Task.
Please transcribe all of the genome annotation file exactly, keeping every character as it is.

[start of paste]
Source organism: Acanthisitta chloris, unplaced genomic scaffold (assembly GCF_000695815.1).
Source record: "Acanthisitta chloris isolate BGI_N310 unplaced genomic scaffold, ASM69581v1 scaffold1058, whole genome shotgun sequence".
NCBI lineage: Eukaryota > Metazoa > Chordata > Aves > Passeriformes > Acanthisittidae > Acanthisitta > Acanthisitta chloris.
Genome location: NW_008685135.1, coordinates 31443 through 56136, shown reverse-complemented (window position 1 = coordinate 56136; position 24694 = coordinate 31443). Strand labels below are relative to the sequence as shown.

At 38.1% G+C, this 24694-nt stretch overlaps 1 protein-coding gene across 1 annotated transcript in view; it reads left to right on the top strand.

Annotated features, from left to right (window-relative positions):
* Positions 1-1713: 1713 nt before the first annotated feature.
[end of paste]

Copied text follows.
Source organism: Acanthisitta chloris, unplaced genomic scaffold (assembly GCF_000695815.1).
Source record: "Acanthisitta chloris isolate BGI_N310 unplaced genomic scaffold, ASM69581v1 scaffold1058, whole genome shotgun sequence".
NCBI lineage: Eukaryota > Metazoa > Chordata > Aves > Passeriformes > Acanthisittidae > Acanthisitta > Acanthisitta chloris.
Genome location: NW_008685135.1, coordinates 31443 through 56136, shown reverse-complemented (window position 1 = coordinate 56136; position 24694 = coordinate 31443). Strand labels below are relative to the sequence as shown.

At 38.1% G+C, this 24694-nt stretch overlaps 1 protein-coding gene across 1 annotated transcript in view; it reads left to right on the top strand.

Annotated features, from left to right (window-relative positions):
* Positions 1-1713: 1713 nt before the first annotated feature.